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Six Final Choices for '87 Listening

December 06, 1987|ROBERT HILBURN

The year's final installment of Calendar's guide to building a solid album collection on a $25 a month budget stretches all the way from the socially conscious sounds of England's Housemartins to Christmas cheer assembled by producer Jimmy Iovine.


The Housemartins' "The People Who Grinned Themselves to Death" (Elektra)--In their second LP, songwriters Paul Heaton and Stan Cullimore offer much of the lyric invention and enticing melodic sensibilities of Squeeze's Difford and Tilbrook, packing both wit and bite in their looks at human foibles and conceits.

Mojo Nixon & Skid Roper's "Bo Day Shus!!!" (Enigma)--Highlighted by the left-field college radio hit of the year ("Elvis Is Everywhere," a glorious sendup and salute to the Presley legend), this album mixes broadside humor with sly observation for one of the wildest assaults on the American psyche since Hunter Thompson's days on the campaign trail.

Victoria Williams' "Happy Come Home" (Geffen)--Some friends argue that Williams' sweet, endearing tales about life's quiet moments and understated truths are a bit too precious, but I find them . . . sweet and endearing.


"A Very Special Christmas" (A&M)--Because this 15-song collection lacks a single, unifying vision, it doesn't replace Phil Spector's mid-'60s jewel with Darlene Love (and others) as the best Christmas package of the rock era. But the "Special Christmas"--whose parade of stars includes Madonna, U2 and Run-D.M.C.--may well be the runner-up.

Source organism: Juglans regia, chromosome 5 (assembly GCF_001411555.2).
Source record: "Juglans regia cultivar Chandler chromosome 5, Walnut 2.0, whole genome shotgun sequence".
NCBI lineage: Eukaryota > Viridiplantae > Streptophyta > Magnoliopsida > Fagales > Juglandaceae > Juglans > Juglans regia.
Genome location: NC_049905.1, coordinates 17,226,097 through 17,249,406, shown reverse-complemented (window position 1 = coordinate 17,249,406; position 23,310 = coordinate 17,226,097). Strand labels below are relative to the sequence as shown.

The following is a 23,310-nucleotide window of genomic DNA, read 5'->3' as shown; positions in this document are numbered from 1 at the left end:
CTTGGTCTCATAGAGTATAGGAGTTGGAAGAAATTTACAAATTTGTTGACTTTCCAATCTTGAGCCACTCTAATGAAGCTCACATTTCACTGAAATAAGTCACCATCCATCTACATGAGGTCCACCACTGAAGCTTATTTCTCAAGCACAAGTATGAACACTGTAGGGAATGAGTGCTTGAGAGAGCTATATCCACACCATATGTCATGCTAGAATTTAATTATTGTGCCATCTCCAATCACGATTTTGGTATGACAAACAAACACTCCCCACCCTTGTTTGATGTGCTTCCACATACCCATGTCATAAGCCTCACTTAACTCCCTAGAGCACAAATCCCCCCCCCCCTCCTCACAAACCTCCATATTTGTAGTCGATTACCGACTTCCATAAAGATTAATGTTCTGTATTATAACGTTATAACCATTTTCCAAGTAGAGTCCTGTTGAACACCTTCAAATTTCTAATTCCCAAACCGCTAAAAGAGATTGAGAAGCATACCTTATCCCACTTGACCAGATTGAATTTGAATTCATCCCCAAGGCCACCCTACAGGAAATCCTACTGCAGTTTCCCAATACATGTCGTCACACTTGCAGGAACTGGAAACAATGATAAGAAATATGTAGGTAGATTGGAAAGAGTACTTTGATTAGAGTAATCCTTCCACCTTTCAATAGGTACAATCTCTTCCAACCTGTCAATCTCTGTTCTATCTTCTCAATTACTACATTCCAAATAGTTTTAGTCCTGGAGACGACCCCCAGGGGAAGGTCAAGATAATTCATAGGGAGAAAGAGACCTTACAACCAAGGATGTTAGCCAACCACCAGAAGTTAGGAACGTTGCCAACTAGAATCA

Husker Du's "Warehouse: Songs and Stories" (Warner Bros.)--Better late than never. This album slipped by in January, partially because I didn't want to deal with another two-record set by the Minneapolis band. That was a mistake. Prince may have weakened "Sign 'O' the Times" by burying one disc's worth of great material in a two-record set, but "Warehouse" justifies the length; one of the most dramatic bursts of post-punk creativity since "London Calling."

Robbie Robertson's "Robbie Robertson" (Geffen)--There are moments in Robertson's first solo album when you wish his voice was stronger and his songwriting instincts were more straightforward, but the highlights are spectacular: a classy and accomplished examination of the human condition that reasserts the unfaltering taste of his Band years.

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